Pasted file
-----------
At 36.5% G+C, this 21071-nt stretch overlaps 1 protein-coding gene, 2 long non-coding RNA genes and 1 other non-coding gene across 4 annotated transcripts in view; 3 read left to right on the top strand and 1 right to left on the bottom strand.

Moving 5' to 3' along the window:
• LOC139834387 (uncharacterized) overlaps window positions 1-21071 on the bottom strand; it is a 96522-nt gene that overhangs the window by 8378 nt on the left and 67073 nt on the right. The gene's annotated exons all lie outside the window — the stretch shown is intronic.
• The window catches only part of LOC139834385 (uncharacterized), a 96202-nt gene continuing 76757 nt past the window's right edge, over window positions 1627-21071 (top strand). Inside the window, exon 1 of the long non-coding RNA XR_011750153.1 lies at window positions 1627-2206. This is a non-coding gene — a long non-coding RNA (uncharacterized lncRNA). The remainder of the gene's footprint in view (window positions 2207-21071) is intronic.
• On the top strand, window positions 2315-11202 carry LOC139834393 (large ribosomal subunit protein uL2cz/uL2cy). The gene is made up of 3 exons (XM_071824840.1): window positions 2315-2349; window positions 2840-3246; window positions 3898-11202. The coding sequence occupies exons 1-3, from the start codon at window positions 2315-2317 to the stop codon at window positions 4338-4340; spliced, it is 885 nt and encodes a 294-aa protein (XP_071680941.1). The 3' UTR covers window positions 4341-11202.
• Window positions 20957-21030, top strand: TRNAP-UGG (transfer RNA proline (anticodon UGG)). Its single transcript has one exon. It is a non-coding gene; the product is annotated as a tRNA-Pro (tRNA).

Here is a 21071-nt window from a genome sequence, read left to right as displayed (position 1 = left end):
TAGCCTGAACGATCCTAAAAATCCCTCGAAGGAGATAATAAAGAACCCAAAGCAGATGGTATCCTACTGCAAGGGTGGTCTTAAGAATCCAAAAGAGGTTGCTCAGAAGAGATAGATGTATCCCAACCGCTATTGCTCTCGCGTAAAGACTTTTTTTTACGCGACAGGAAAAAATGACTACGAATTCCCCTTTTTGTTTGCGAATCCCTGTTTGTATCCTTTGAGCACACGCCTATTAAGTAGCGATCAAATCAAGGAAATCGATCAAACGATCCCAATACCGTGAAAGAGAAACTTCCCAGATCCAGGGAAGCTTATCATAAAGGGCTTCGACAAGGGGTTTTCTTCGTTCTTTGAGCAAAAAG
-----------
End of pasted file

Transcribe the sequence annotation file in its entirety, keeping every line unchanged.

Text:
At 36.5% G+C, this 21071-nt stretch overlaps 1 protein-coding gene, 2 long non-coding RNA genes and 1 other non-coding gene across 4 annotated transcripts in view; 3 read left to right on the top strand and 1 right to left on the bottom strand.

Moving 5' to 3' along the window:
• LOC139834387 (uncharacterized) overlaps window positions 1-21071 on the bottom strand; it is a 96522-nt gene that overhangs the window by 8378 nt on the left and 67073 nt on the right. The gene's annotated exons all lie outside the window — the stretch shown is intronic.
• The window catches only part of LOC139834385 (uncharacterized), a 96202-nt gene continuing 76757 nt past the window's right edge, over window positions 1627-21071 (top strand). Inside the window, exon 1 of the long non-coding RNA XR_011750153.1 lies at window positions 1627-2206. This is a non-coding gene — a long non-coding RNA (uncharacterized lncRNA). The remainder of the gene's footprint in view (window positions 2207-21071) is intronic.
• On the top strand, window positions 2315-11202 carry LOC139834393 (large ribosomal subunit protein uL2cz/uL2cy). The gene is made up of 3 exons (XM_071824840.1): window positions 2315-2349; window positions 2840-3246; window positions 3898-11202. The coding sequence occupies exons 1-3, from the start codon at window positions 2315-2317 to the stop codon at window positions 4338-4340; spliced, it is 885 nt and encodes a 294-aa protein (XP_071680941.1). The 3' UTR covers window positions 4341-11202.
• Window positions 20957-21030, top strand: TRNAP-UGG (transfer RNA proline (anticodon UGG)). Its single transcript has one exon. It is a non-coding gene; the product is annotated as a tRNA-Pro (tRNA).

Here is a 21071-nt window from a genome sequence, read left to right as displayed (position 1 = left end):
TAGCCTGAACGATCCTAAAAATCCCTCGAAGGAGATAATAAAGAACCCAAAGCAGATGGTATCCTACTGCAAGGGTGGTCTTAAGAATCCAAAAGAGGTTGCTCAGAAGAGATAGATGTATCCCAACCGCTATTGCTCTCGCGTAAAGACTTTTTTTTACGCGACAGGAAAAAATGACTACGAATTCCCCTTTTTGTTTGCGAATCCCTGTTTGTATCCTTTGAGCACACGCCTATTAAGTAGCGATCAAATCAAGGAAATCGATCAAACGATCCCAATACCGTGAAAGAGAAACTTCCCAGATCCAGGGAAGCTTATCATAAAGGGCTTCGACAAGGGGTTTTCTTCGTTCTTTGAGCAAAAAG